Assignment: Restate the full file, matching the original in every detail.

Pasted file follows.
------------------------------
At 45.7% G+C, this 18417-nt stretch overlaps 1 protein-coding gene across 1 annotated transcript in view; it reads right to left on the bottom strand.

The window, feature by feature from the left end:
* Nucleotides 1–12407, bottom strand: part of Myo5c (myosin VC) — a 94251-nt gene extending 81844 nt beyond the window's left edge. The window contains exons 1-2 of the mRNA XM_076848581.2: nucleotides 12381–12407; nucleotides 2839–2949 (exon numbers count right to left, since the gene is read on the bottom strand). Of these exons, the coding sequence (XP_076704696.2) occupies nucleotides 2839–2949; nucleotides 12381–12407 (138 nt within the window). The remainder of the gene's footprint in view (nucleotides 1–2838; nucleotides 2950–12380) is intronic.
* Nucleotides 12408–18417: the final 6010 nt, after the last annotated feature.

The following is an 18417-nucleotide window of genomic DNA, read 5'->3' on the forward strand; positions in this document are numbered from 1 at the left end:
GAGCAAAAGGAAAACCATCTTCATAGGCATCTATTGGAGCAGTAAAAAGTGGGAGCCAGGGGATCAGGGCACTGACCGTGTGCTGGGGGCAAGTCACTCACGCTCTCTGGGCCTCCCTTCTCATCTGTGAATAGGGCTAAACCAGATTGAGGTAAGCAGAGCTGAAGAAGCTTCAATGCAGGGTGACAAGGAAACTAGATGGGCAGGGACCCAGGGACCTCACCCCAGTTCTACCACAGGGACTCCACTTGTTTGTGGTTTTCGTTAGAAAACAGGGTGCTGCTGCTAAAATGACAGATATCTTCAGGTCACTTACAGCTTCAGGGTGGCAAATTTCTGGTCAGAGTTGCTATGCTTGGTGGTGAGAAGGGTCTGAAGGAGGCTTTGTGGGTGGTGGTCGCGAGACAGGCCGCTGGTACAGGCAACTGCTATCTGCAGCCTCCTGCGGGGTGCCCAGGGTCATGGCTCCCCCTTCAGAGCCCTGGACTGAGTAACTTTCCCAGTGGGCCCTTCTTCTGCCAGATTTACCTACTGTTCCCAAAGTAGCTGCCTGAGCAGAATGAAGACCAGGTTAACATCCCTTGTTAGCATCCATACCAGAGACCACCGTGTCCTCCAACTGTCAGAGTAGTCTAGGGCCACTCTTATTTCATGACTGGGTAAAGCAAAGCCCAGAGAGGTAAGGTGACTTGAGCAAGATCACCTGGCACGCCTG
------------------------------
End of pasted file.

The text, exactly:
At 45.7% G+C, this 18417-nt stretch overlaps 1 protein-coding gene across 1 annotated transcript in view; it reads right to left on the bottom strand.

The window, feature by feature from the left end:
* Nucleotides 1–12407, bottom strand: part of Myo5c (myosin VC) — a 94251-nt gene extending 81844 nt beyond the window's left edge. The window contains exons 1-2 of the mRNA XM_076848581.2: nucleotides 12381–12407; nucleotides 2839–2949 (exon numbers count right to left, since the gene is read on the bottom strand). Of these exons, the coding sequence (XP_076704696.2) occupies nucleotides 2839–2949; nucleotides 12381–12407 (138 nt within the window). The remainder of the gene's footprint in view (nucleotides 1–2838; nucleotides 2950–12380) is intronic.
* Nucleotides 12408–18417: the final 6010 nt, after the last annotated feature.

The following is an 18417-nucleotide window of genomic DNA, read 5'->3' on the forward strand; positions in this document are numbered from 1 at the left end:
GAGCAAAAGGAAAACCATCTTCATAGGCATCTATTGGAGCAGTAAAAAGTGGGAGCCAGGGGATCAGGGCACTGACCGTGTGCTGGGGGCAAGTCACTCACGCTCTCTGGGCCTCCCTTCTCATCTGTGAATAGGGCTAAACCAGATTGAGGTAAGCAGAGCTGAAGAAGCTTCAATGCAGGGTGACAAGGAAACTAGATGGGCAGGGACCCAGGGACCTCACCCCAGTTCTACCACAGGGACTCCACTTGTTTGTGGTTTTCGTTAGAAAACAGGGTGCTGCTGCTAAAATGACAGATATCTTCAGGTCACTTACAGCTTCAGGGTGGCAAATTTCTGGTCAGAGTTGCTATGCTTGGTGGTGAGAAGGGTCTGAAGGAGGCTTTGTGGGTGGTGGTCGCGAGACAGGCCGCTGGTACAGGCAACTGCTATCTGCAGCCTCCTGCGGGGTGCCCAGGGTCATGGCTCCCCCTTCAGAGCCCTGGACTGAGTAACTTTCCCAGTGGGCCCTTCTTCTGCCAGATTTACCTACTGTTCCCAAAGTAGCTGCCTGAGCAGAATGAAGACCAGGTTAACATCCCTTGTTAGCATCCATACCAGAGACCACCGTGTCCTCCAACTGTCAGAGTAGTCTAGGGCCACTCTTATTTCATGACTGGGTAAAGCAAAGCCCAGAGAGGTAAGGTGACTTGAGCAAGATCACCTGGCACGCCTG